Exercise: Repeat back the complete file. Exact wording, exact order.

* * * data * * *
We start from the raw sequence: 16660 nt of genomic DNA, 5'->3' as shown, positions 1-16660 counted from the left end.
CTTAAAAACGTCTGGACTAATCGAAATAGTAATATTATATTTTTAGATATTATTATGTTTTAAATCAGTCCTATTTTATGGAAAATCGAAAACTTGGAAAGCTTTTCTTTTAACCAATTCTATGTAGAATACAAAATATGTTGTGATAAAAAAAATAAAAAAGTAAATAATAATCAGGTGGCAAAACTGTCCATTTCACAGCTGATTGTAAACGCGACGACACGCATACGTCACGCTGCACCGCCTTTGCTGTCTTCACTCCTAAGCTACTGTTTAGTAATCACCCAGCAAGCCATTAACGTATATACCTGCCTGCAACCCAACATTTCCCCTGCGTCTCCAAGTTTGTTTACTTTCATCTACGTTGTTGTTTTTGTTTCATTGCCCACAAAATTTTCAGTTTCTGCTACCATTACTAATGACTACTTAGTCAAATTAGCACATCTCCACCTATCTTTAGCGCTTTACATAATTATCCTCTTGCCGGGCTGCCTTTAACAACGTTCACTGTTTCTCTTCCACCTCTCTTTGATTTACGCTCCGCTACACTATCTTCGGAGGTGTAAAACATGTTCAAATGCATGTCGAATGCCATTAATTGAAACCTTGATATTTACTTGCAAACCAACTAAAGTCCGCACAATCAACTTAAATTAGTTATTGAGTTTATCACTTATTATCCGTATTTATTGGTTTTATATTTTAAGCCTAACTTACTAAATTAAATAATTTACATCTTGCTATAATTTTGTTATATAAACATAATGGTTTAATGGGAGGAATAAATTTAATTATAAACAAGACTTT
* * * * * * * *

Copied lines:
We start from the raw sequence: 16660 nt of genomic DNA, 5'->3' as shown, positions 1-16660 counted from the left end.
CTTAAAAACGTCTGGACTAATCGAAATAGTAATATTATATTTTTAGATATTATTATGTTTTAAATCAGTCCTATTTTATGGAAAATCGAAAACTTGGAAAGCTTTTCTTTTAACCAATTCTATGTAGAATACAAAATATGTTGTGATAAAAAAAATAAAAAAGTAAATAATAATCAGGTGGCAAAACTGTCCATTTCACAGCTGATTGTAAACGCGACGACACGCATACGTCACGCTGCACCGCCTTTGCTGTCTTCACTCCTAAGCTACTGTTTAGTAATCACCCAGCAAGCCATTAACGTATATACCTGCCTGCAACCCAACATTTCCCCTGCGTCTCCAAGTTTGTTTACTTTCATCTACGTTGTTGTTTTTGTTTCATTGCCCACAAAATTTTCAGTTTCTGCTACCATTACTAATGACTACTTAGTCAAATTAGCACATCTCCACCTATCTTTAGCGCTTTACATAATTATCCTCTTGCCGGGCTGCCTTTAACAACGTTCACTGTTTCTCTTCCACCTCTCTTTGATTTACGCTCCGCTACACTATCTTCGGAGGTGTAAAACATGTTCAAATGCATGTCGAATGCCATTAATTGAAACCTTGATATTTACTTGCAAACCAACTAAAGTCCGCACAATCAACTTAAATTAGTTATTGAGTTTATCACTTATTATCCGTATTTATTGGTTTTATATTTTAAGCCTAACTTACTAAATTAAATAATTTACATCTTGCTATAATTTTGTTATATAAACATAATGGTTTAATGGGAGGAATAAATTTAATTATAAACAAGACTTT